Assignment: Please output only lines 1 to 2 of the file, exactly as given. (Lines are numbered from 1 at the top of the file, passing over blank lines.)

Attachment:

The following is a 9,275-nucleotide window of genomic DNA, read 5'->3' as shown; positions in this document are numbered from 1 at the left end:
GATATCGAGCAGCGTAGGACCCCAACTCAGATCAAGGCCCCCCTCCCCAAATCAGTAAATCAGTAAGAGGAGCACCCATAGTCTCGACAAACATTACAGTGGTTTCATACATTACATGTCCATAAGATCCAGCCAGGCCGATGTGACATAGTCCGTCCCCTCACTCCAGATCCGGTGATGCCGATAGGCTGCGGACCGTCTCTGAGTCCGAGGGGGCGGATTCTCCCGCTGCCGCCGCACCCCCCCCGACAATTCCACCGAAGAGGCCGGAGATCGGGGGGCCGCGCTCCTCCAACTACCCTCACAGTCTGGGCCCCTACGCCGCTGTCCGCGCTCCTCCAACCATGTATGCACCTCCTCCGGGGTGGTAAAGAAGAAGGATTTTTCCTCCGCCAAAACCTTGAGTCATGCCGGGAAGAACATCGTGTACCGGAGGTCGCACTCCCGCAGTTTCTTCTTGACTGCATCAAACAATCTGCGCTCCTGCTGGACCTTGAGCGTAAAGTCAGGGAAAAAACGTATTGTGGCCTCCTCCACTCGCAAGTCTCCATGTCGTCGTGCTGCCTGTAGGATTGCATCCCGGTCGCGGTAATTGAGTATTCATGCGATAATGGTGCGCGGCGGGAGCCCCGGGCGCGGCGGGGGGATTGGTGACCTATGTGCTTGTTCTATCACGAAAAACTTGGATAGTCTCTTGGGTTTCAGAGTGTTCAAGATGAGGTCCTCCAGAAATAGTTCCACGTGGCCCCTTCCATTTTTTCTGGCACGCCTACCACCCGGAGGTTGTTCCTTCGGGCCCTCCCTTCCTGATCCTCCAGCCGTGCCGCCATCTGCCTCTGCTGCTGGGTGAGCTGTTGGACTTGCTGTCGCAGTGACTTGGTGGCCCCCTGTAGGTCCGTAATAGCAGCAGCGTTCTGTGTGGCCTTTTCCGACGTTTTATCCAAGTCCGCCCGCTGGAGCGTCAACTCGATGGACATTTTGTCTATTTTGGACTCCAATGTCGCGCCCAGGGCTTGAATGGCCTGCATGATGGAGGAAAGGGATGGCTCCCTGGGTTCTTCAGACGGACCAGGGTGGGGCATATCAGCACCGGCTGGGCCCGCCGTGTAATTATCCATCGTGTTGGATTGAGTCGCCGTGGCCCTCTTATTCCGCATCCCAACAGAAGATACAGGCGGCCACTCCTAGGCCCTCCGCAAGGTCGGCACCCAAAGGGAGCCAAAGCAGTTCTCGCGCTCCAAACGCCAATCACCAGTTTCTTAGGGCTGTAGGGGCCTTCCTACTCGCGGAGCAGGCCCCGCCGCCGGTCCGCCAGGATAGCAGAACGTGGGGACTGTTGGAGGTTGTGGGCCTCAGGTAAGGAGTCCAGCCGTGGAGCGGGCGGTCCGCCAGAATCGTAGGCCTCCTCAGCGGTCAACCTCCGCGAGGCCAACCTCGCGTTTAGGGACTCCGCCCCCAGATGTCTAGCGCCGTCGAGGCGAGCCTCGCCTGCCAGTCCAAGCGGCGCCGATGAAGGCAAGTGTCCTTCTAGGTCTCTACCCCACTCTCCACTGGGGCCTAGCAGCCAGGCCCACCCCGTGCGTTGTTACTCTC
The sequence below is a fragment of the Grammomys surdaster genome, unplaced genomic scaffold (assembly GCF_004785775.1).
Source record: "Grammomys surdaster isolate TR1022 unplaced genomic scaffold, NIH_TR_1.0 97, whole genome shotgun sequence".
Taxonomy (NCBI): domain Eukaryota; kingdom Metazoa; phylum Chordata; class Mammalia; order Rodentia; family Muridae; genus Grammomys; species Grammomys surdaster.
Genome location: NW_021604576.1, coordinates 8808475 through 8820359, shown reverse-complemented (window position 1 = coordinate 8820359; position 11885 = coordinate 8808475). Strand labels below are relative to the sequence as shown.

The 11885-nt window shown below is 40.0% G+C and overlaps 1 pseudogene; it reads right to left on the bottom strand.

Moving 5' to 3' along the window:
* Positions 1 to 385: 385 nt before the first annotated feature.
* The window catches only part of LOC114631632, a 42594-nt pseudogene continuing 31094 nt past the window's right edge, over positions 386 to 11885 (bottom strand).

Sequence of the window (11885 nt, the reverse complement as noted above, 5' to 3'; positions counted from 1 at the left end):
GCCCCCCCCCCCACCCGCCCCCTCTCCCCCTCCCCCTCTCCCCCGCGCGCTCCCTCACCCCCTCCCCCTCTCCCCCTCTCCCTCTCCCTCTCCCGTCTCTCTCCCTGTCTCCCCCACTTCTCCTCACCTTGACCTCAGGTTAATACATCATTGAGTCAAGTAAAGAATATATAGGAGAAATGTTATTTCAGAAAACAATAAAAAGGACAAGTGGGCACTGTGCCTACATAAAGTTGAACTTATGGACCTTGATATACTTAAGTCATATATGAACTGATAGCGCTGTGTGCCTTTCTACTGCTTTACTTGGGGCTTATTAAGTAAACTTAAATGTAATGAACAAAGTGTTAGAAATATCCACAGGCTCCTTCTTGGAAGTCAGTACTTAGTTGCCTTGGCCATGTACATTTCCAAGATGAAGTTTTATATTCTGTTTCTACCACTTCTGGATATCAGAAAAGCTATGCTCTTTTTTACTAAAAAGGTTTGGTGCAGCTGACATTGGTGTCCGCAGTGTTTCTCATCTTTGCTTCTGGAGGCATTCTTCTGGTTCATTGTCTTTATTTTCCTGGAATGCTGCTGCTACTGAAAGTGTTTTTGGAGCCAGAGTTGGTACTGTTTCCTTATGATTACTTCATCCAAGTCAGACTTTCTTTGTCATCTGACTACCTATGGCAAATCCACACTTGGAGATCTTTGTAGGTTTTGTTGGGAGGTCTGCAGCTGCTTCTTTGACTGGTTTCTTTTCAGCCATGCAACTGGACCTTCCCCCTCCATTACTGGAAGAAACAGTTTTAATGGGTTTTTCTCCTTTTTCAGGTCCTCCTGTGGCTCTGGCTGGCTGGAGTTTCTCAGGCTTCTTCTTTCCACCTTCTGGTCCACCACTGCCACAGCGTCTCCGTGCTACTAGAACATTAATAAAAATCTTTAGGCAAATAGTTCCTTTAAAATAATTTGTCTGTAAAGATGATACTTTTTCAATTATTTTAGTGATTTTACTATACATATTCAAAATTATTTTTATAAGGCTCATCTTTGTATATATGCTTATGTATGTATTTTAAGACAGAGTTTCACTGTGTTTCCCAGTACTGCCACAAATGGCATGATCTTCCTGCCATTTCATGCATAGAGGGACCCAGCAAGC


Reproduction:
The following is a 9,275-nucleotide window of genomic DNA, read 5'->3' as shown; positions in this document are numbered from 1 at the left end:
GATATCGAGCAGCGTAGGACCCCAACTCAGATCAAGGCCCCCCTCCCCAAATCAGTAAATCAGTAAGAGGAGCACCCATAGTCTCGACAAACATTACAGTGGTTTCATACATTACATGTCCATAAGATCCAGCCAGGCCGATGTGACATAGTCCGTCCCCTCACTCCAGATCCGGTGATGCCGATAGGCTGCGGACCGTCTCTGAGTCCGAGGGGGCGGATTCTCCCGCTGCCGCCGCACCCCCCCCGACAATTCCACCGAAGAGGCCGGAGATCGGGGGGCCGCGCTCCTCCAACTACCCTCACAGTCTGGGCCCCTACGCCGCTGTCCGCGCTCCTCCAACCATGTATGCACCTCCTCCGGGGTGGTAAAGAAGAAGGATTTTTCCTCCGCCAAAACCTTGAGTCATGCCGGGAAGAACATCGTGTACCGGAGGTCGCACTCCCGCAGTTTCTTCTTGACTGCATCAAACAATCTGCGCTCCTGCTGGACCTTGAGCGTAAAGTCAGGGAAAAAACGTATTGTGGCCTCCTCCACTCGCAAGTCTCCATGTCGTCGTGCTGCCTGTAGGATTGCATCCCGGTCGCGGTAATTGAGTATTCATGCGATAATGGTGCGCGGCGGGAGCCCCGGGCGCGGCGGGGGGATTGGTGACCTATGTGCTTGTTCTATCACGAAAAACTTGGATAGTCTCTTGGGTTTCAGAGTGTTCAAGATGAGGTCCTCCAGAAATAGTTCCACGTGGCCCCTTCCATTTTTTCTGGCACGCCTACCACCCGGAGGTTGTTCCTTCGGGCCCTCCCTTCCTGATCCTCCAGCCGTGCCGCCATCTGCCTCTGCTGCTGGGTGAGCTGTTGGACTTGCTGTCGCAGTGACTTGGTGGCCCCCTGTAGGTCCGTAATAGCAGCAGCGTTCTGTGTGGCCTTTTCCGACGTTTTATCCAAGTCCGCCCGCTGGAGCGTCAACTCGATGGACATTTTGTCTATTTTGGACTCCAATGTCGCGCCCAGGGCTTGAATGGCCTGCATGATGGAGGAAAGGGATGGCTCCCTGGGTTCTTCAGACGGACCAGGGTGGGGCATATCAGCACCGGCTGGGCCCGCCGTGTAATTATCCATCGTGTTGGATTGAGTCGCCGTGGCCCTCTTATTCCGCATCCCAACAGAAGATACAGGCGGCCACTCCTAGGCCCTCCGCAAGGTCGGCACCCAAAGGGAGCCAAAGCAGTTCTCGCGCTCCAAACGCCAATCACCAGTTTCTTAGGGCTGTAGGGGCCTTCCTACTCGCGGAGCAGGCCCCGCCGCCGGTCCGCCAGGATAGCAGAACGTGGGGACTGTTGGAGGTTGTGGGCCTCAGGTAAGGAGTCCAGCCGTGGAGCGGGCGGTCCGCCAGAATCGTAGGCCTCCTCAGCGGTCAACCTCCGCGAGGCCAACCTCGCGTTTAGGGACTCCGCCCCCAGATGTCTAGCGCCGTCGAGGCGAGCCTCGCCTGCCAGTCCAAGCGGCGCCGATGAAGGCAAGTGTCCTTCTAGGTCTCTACCCCACTCTCCACTGGGGCCTAGCAGCCAGGCCCACCCCGTGCGTTGTTACTCTC